Tuesday, July 07, 2015

Cooler Weather and Evil Telemarketers

Cooler Weather - Watching the local news broadcast on television this morning, I became gleeful upon hearing the weatherperson forecasting cooler weather for the next several days.

In place of the triple-digit weather we have been suffering, the forecast this morning predicted a high of 93° today, 89° tomorrow, 82° Thursday, and temperatures remaining in the 80s through the weekend!

Forecasts call for partly cloudy conditions through Saturday and possible thunderstorms on Thursday.

Rain would certainly be welcomed with joy!

Evil Telemarketers - Most telemarketers are not evil—although they are all distruptive and appear to be fully ignorant of the "Do Not Call" database—but some telemarketers are "selling" a "service" the need for which they created!

I am referring to those heinous cretins who infest a computer with a pseudo virus then offer a "service" to rid the system of the infection.

Such an infection was the cause of woe that faced a client yesterday. I determined the culprit to be a "program" called Driver Pro.

Driver Pro is a paid system optimizer program that is typically added when one installs another free software application. This program is also bundled within the custom installer on many reputable download sites, so if you have downloaded a software from these websites, chances are that PC Utilities Pro – Driver Pro was installed during the software setup process.

I ran Malwarebytes Anti-Malware, and it found a plethora of PUPs. PUPs range from registry cleaners that claim to speed up your PC, to various toolbars, convenience apps, and all-in-one PC performance boosters. These utilities can be simply annoying and misleading or harmful and dangerous. That is why the output logs produced by scanners may use words such as "Potentially" and "Optional." Most of this software is not an infection such as a virus, but it may make false claims, serve ads, conflict with other installed applications, or is a trial with a goad to purchase a full version to finish the task it promised to do.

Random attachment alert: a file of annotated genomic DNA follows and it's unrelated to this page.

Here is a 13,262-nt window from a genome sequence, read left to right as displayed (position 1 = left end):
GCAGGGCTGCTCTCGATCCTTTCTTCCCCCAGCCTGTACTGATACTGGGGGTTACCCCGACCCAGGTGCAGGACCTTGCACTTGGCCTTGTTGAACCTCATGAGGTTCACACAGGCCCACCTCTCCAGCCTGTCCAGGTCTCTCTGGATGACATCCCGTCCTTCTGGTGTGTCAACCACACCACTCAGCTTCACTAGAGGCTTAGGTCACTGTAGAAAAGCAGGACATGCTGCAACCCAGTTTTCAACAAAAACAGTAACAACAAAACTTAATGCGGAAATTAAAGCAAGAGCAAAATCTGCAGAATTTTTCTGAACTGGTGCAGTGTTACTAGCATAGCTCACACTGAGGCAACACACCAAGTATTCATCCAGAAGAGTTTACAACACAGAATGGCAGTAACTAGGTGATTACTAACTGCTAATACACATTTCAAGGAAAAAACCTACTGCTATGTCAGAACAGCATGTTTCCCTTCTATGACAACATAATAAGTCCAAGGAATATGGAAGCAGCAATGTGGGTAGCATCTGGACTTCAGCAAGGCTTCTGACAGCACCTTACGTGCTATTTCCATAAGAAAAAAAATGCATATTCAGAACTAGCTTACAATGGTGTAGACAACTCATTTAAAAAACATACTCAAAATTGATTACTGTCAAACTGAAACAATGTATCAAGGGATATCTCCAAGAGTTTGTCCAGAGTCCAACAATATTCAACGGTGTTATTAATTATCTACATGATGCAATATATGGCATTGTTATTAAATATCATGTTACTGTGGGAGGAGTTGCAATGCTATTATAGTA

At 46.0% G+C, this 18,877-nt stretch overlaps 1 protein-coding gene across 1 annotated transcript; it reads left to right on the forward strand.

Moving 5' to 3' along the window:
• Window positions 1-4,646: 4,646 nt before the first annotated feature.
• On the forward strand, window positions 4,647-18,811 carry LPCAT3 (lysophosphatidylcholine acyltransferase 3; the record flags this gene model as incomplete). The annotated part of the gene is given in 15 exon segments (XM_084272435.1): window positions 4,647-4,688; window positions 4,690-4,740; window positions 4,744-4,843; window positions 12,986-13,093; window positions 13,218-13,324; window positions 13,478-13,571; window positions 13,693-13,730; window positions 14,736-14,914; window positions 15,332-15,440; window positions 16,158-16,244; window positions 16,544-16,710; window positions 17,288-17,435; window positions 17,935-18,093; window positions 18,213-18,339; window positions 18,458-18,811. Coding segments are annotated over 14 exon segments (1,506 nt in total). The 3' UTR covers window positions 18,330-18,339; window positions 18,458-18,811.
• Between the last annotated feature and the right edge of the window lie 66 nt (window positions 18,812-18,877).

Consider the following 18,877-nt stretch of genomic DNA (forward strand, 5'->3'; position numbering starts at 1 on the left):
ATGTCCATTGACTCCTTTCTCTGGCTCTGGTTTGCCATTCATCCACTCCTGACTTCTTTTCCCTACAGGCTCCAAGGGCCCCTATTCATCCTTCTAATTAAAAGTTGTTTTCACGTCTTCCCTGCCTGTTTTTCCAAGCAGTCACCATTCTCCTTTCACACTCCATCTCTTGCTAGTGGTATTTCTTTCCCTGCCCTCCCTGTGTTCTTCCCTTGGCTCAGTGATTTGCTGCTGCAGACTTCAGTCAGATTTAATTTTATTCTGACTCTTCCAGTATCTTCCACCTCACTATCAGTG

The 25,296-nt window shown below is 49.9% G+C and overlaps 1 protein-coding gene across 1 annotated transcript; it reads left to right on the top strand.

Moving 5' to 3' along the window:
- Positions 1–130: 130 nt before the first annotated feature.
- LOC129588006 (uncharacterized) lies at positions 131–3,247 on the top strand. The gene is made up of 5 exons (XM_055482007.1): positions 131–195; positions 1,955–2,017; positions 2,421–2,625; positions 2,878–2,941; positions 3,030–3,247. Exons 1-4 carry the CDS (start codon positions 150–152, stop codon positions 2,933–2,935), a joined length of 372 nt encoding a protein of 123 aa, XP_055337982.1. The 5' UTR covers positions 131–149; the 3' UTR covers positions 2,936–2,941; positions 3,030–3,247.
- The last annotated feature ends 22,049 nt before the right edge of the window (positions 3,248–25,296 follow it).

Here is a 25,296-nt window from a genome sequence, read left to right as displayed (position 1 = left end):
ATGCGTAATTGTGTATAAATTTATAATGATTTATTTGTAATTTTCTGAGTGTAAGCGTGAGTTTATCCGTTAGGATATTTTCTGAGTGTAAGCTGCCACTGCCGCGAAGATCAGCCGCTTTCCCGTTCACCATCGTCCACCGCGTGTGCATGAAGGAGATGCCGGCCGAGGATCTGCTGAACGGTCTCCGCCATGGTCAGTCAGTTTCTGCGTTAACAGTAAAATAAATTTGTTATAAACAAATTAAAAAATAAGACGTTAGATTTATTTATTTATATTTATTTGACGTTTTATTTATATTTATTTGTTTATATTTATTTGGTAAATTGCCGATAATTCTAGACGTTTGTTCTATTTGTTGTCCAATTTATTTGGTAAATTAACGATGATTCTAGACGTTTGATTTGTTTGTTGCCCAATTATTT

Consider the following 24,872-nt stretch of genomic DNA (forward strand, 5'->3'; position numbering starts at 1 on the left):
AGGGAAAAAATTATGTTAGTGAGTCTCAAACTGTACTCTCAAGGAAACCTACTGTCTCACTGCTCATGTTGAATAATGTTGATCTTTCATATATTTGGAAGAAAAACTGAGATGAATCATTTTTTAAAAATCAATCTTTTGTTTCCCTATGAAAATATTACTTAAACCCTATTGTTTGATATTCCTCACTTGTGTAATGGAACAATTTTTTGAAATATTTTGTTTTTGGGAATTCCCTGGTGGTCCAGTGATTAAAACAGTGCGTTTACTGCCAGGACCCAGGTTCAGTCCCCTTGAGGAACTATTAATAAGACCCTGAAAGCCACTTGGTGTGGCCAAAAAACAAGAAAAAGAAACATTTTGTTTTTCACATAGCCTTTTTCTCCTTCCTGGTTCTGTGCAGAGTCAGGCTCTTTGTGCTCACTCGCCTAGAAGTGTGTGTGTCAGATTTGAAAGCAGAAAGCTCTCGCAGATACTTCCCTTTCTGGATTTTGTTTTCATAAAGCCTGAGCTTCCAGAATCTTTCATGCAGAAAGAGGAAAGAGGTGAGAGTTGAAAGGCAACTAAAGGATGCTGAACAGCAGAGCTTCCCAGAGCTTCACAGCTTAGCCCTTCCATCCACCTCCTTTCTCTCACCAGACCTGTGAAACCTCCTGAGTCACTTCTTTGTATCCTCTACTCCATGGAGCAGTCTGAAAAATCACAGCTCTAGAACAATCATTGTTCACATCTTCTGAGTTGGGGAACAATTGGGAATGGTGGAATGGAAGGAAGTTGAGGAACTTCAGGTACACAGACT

The foul purveyors of such malware—often termed "ransomware," because it holds the computer for ransom and forces the user to pay the ransom in order to release the computer from the thrall of the infection.

Driver Pro purports to scan the system and find missing or incorrect drivers and alerts the user that the full version of the program must be purchased in order to correct the problem.

In reality, Driver Pro's report is totally bogus. In this instance, a telephone number was given that was stated to be a Microsoft technical support number. Of course, the number has no connection with Microsoft.

Attempting to remove Driver Pro by using the Control Panel / Uninstall Programs method returned a message that the program did not exist.

Revo Uninstaller removed Driver Pro and released the computer from bondage.

Unfortunately, not all infections may be addressed similarly. There are many variants of PUPs that appear as a result of the installation of Driver Pro.

I recommend that one purchase the Pro version of Malwarebytes Anti-Malware. It is $24.95 per year for a three-PC license. This will go far toward ensuring that you do not fall victim to malware.

If your system does become infected, however, I recommend that you have the issue addressed by a professional.